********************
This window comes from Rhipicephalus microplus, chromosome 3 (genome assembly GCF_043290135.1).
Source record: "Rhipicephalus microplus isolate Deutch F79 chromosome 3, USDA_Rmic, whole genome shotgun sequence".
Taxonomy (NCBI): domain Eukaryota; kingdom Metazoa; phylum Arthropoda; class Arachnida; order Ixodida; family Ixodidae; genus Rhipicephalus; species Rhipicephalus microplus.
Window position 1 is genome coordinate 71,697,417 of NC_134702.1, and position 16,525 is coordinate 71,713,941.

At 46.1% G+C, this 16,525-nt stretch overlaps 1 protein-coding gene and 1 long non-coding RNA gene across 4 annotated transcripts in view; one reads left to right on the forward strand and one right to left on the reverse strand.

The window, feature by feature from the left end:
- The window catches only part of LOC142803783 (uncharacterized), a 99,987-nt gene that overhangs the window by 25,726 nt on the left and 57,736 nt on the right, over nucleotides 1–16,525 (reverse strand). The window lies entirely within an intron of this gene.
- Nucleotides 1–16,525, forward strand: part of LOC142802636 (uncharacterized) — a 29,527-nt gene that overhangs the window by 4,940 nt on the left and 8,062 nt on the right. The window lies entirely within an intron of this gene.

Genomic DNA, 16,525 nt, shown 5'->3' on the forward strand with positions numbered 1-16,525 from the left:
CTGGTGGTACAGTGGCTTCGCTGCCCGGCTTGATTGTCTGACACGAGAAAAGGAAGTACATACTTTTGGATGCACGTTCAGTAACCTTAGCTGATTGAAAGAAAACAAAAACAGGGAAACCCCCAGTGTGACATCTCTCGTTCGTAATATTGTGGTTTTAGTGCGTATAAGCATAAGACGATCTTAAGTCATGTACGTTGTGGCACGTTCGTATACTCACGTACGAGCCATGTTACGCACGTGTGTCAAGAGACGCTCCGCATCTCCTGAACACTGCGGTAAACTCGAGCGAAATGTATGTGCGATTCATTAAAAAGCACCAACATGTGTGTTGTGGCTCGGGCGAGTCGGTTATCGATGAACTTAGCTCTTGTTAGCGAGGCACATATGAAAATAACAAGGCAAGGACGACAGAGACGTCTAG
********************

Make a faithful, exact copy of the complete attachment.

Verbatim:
This window comes from Rhipicephalus microplus, chromosome 3 (genome assembly GCF_043290135.1).
Source record: "Rhipicephalus microplus isolate Deutch F79 chromosome 3, USDA_Rmic, whole genome shotgun sequence".
Taxonomy (NCBI): domain Eukaryota; kingdom Metazoa; phylum Arthropoda; class Arachnida; order Ixodida; family Ixodidae; genus Rhipicephalus; species Rhipicephalus microplus.
Window position 1 is genome coordinate 71,697,417 of NC_134702.1, and position 16,525 is coordinate 71,713,941.

At 46.1% G+C, this 16,525-nt stretch overlaps 1 protein-coding gene and 1 long non-coding RNA gene across 4 annotated transcripts in view; one reads left to right on the forward strand and one right to left on the reverse strand.

The window, feature by feature from the left end:
- The window catches only part of LOC142803783 (uncharacterized), a 99,987-nt gene that overhangs the window by 25,726 nt on the left and 57,736 nt on the right, over nucleotides 1–16,525 (reverse strand). The window lies entirely within an intron of this gene.
- Nucleotides 1–16,525, forward strand: part of LOC142802636 (uncharacterized) — a 29,527-nt gene that overhangs the window by 4,940 nt on the left and 8,062 nt on the right. The window lies entirely within an intron of this gene.

Genomic DNA, 16,525 nt, shown 5'->3' on the forward strand with positions numbered 1-16,525 from the left:
CTGGTGGTACAGTGGCTTCGCTGCCCGGCTTGATTGTCTGACACGAGAAAAGGAAGTACATACTTTTGGATGCACGTTCAGTAACCTTAGCTGATTGAAAGAAAACAAAAACAGGGAAACCCCCAGTGTGACATCTCTCGTTCGTAATATTGTGGTTTTAGTGCGTATAAGCATAAGACGATCTTAAGTCATGTACGTTGTGGCACGTTCGTATACTCACGTACGAGCCATGTTACGCACGTGTGTCAAGAGACGCTCCGCATCTCCTGAACACTGCGGTAAACTCGAGCGAAATGTATGTGCGATTCATTAAAAAGCACCAACATGTGTGTTGTGGCTCGGGCGAGTCGGTTATCGATGAACTTAGCTCTTGTTAGCGAGGCACATATGAAAATAACAAGGCAAGGACGACAGAGACGTCTAG